As for Pan Wojtocki’s cottage and barn, I remembered best the cow. She calved in January and soon thereafter I would come every sunset to watch Wojtocki milk her. Mr. Wojtocki was a kind peasant philosopher and a pious Catholic. “Have you seen the full face of the full moon,” he would inquire. “Yes,” I said. “But if you watch intensely, he insisted, you will see the face of Christ.” Quoting both Aristotle and Maimonides which I had read in Reb Yehiel’s library, I responded that that was impossible. Jesus was a mortal whereas the moon formed part of the heavenly bodies that are made up of a special element, not found on the earth. Earthly matters consist of the four elements: the heavenly of a fifth element called helium. Wojtocki could not quote Aristotle, so he asked his priest how to respond to the Jewish boy to whom he sells his milk. The priest advised him not to sell milk or talk to the Jewish infidel who are getting what they deserve for killing God.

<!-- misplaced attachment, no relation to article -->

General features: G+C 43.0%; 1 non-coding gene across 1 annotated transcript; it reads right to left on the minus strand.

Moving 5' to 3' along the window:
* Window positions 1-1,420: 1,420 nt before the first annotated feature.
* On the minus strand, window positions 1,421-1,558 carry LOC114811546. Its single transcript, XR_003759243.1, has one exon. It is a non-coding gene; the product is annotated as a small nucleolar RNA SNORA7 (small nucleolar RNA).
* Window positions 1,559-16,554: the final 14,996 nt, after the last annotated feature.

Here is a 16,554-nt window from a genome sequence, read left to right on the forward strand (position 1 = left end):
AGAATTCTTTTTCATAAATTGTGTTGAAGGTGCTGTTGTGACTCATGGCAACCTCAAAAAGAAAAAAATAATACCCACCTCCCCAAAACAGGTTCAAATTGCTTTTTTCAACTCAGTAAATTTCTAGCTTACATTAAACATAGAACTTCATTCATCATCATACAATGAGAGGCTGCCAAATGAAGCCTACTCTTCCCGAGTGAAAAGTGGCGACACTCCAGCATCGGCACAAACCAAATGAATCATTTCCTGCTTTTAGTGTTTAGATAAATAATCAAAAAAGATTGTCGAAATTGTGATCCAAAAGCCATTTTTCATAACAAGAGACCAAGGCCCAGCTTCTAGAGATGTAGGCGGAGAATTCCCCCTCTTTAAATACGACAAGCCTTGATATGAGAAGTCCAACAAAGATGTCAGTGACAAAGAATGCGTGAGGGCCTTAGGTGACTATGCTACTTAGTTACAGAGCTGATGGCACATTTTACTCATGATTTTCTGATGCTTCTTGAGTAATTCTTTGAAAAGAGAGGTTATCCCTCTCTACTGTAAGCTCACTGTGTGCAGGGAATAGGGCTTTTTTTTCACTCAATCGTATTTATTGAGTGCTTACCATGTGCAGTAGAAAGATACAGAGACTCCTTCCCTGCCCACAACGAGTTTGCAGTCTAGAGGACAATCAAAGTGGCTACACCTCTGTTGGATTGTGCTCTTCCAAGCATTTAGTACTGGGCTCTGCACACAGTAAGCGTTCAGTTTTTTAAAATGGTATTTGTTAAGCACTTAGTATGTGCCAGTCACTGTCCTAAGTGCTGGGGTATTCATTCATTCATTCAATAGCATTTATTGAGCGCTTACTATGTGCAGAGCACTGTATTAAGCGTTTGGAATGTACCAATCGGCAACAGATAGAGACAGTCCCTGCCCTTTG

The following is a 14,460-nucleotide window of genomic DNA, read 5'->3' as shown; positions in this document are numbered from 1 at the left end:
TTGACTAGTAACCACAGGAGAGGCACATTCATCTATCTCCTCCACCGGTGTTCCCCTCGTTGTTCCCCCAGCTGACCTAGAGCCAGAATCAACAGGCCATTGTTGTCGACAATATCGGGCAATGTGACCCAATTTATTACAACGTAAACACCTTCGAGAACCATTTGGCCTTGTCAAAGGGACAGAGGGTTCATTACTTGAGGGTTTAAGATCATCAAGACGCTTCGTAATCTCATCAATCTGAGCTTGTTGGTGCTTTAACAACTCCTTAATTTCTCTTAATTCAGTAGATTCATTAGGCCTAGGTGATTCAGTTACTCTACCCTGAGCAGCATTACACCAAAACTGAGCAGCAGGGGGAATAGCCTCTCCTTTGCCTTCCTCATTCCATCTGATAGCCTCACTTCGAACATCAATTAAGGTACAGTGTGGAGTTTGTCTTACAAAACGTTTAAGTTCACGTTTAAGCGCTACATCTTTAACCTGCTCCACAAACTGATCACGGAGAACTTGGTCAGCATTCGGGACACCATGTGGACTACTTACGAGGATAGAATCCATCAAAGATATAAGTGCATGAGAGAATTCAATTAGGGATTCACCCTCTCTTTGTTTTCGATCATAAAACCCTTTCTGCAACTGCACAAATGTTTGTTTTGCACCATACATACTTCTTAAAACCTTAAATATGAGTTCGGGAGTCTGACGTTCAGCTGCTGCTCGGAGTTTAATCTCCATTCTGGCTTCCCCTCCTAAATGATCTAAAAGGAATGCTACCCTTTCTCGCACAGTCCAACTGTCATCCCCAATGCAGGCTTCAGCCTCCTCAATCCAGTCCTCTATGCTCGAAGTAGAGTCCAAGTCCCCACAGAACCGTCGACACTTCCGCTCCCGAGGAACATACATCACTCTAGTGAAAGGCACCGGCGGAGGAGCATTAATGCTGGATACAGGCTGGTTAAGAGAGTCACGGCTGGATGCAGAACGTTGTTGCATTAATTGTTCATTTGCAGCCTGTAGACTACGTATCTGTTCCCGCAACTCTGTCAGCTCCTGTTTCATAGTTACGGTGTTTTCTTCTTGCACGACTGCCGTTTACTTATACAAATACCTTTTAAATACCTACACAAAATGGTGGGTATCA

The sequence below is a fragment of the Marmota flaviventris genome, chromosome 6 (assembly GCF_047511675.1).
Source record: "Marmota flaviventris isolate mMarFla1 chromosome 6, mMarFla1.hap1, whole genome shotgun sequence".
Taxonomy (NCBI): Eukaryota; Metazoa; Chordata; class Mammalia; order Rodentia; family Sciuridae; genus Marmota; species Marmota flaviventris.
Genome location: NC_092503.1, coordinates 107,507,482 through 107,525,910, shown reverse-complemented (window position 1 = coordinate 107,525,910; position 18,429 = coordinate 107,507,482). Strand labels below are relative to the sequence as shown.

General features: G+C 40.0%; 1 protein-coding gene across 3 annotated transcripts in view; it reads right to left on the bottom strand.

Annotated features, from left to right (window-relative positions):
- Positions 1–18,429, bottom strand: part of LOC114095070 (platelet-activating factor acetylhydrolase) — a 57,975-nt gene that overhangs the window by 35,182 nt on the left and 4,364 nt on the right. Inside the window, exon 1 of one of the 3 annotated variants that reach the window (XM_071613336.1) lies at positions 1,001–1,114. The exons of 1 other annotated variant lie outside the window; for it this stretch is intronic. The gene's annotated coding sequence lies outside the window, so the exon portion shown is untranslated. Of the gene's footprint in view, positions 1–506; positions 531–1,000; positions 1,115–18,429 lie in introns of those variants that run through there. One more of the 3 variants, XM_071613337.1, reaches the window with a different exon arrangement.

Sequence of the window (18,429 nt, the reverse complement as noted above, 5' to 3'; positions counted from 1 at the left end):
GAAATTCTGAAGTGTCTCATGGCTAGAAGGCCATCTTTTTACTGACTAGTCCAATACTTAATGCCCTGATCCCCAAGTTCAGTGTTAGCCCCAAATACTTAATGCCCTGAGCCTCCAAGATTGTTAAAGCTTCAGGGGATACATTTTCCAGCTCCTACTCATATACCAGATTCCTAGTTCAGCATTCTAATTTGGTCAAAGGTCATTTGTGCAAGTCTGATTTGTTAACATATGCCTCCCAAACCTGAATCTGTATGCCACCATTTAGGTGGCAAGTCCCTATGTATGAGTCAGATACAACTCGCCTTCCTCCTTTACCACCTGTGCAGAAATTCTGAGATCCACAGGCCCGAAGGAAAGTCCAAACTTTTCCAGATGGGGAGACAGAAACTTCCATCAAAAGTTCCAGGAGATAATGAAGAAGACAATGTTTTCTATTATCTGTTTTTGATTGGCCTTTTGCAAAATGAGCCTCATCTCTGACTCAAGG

Now, this barn served as quarters for the Polish police in the operation of the resettlement of the Jews of Ozerow. It was from there the bullets that almost killed me had come.

It then occurred to me that the cows could offer better protection than the forged Kenkarte tucked securely in my pocket. Loosening the cows’ ropes from the trees, I tied the two ends together. The cows followed me willingly as I lead them downhill towards the open road that connected Ozerow with the neighboring villages. Motorized vehicles carried Germans toward Ozerow to participate in the deportation. They simply drove around the presumptuous peasant boy who paid them apparently no intention as he was leading two cows to the bull. One vehicle did stop for a moment and the driver shouted at me to get the hell out of the middle of the road or else he would order his lieutenant to do to us Polish peasants what they were about to do to the verfluchte Juden. I said nothing, merely smiling to his face, as though he had complimented me on my fine cows.